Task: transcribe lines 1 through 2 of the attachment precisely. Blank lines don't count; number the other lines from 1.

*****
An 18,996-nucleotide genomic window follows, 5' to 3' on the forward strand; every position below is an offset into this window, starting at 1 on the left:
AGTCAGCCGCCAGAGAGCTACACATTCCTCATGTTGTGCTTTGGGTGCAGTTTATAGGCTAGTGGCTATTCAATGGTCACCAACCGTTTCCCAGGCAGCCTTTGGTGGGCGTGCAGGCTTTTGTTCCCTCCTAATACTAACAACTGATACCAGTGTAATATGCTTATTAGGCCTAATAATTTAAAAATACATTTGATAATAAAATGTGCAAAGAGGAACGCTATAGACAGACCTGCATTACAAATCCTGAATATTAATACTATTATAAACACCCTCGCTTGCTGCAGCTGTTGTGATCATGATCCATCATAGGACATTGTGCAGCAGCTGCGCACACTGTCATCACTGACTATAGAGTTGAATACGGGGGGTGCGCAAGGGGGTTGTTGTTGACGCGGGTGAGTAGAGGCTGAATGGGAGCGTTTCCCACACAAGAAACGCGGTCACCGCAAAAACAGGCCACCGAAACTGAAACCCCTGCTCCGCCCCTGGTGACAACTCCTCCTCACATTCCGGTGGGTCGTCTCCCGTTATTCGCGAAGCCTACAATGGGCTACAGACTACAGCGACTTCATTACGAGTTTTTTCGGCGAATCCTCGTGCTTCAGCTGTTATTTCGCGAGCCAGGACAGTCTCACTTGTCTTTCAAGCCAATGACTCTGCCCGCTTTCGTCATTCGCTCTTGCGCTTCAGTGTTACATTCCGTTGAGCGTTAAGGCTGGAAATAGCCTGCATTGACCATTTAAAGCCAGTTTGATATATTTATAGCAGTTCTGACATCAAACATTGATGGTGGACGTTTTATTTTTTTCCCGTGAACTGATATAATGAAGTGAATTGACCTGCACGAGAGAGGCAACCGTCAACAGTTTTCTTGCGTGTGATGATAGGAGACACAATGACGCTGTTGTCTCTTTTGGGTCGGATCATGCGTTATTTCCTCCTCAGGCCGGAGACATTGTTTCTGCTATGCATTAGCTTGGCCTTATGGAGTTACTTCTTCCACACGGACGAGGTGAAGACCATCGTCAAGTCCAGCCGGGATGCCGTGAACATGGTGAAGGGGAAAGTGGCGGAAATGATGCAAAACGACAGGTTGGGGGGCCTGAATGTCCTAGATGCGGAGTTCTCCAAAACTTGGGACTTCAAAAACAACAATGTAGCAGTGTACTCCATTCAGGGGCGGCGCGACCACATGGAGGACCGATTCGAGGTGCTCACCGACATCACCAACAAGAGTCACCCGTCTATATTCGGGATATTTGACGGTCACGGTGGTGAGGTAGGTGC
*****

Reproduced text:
An 18,996-nucleotide genomic window follows, 5' to 3' on the forward strand; every position below is an offset into this window, starting at 1 on the left:
AGTCAGCCGCCAGAGAGCTACACATTCCTCATGTTGTGCTTTGGGTGCAGTTTATAGGCTAGTGGCTATTCAATGGTCACCAACCGTTTCCCAGGCAGCCTTTGGTGGGCGTGCAGGCTTTTGTTCCCTCCTAATACTAACAACTGATACCAGTGTAATATGCTTATTAGGCCTAATAATTTAAAAATACATTTGATAATAAAATGTGCAAAGAGGAACGCTATAGACAGACCTGCATTACAAATCCTGAATATTAATACTATTATAAACACCCTCGCTTGCTGCAGCTGTTGTGATCATGATCCATCATAGGACATTGTGCAGCAGCTGCGCACACTGTCATCACTGACTATAGAGTTGAATACGGGGGGTGCGCAAGGGGGTTGTTGTTGACGCGGGTGAGTAGAGGCTGAATGGGAGCGTTTCCCACACAAGAAACGCGGTCACCGCAAAAACAGGCCACCGAAACTGAAACCCCTGCTCCGCCCCTGGTGACAACTCCTCCTCACATTCCGGTGGGTCGTCTCCCGTTATTCGCGAAGCCTACAATGGGCTACAGACTACAGCGACTTCATTACGAGTTTTTTCGGCGAATCCTCGTGCTTCAGCTGTTATTTCGCGAGCCAGGACAGTCTCACTTGTCTTTCAAGCCAATGACTCTGCCCGCTTTCGTCATTCGCTCTTGCGCTTCAGTGTTACATTCCGTTGAGCGTTAAGGCTGGAAATAGCCTGCATTGACCATTTAAAGCCAGTTTGATATATTTATAGCAGTTCTGACATCAAACATTGATGGTGGACGTTTTATTTTTTTCCCGTGAACTGATATAATGAAGTGAATTGACCTGCACGAGAGAGGCAACCGTCAACAGTTTTCTTGCGTGTGATGATAGGAGACACAATGACGCTGTTGTCTCTTTTGGGTCGGATCATGCGTTATTTCCTCCTCAGGCCGGAGACATTGTTTCTGCTATGCATTAGCTTGGCCTTATGGAGTTACTTCTTCCACACGGACGAGGTGAAGACCATCGTCAAGTCCAGCCGGGATGCCGTGAACATGGTGAAGGGGAAAGTGGCGGAAATGATGCAAAACGACAGGTTGGGGGGCCTGAATGTCCTAGATGCGGAGTTCTCCAAAACTTGGGACTTCAAAAACAACAATGTAGCAGTGTACTCCATTCAGGGGCGGCGCGACCACATGGAGGACCGATTCGAGGTGCTCACCGACATCACCAACAAGAGTCACCCGTCTATATTCGGGATATTTGACGGTCACGGTGGTGAGGTAGGTGC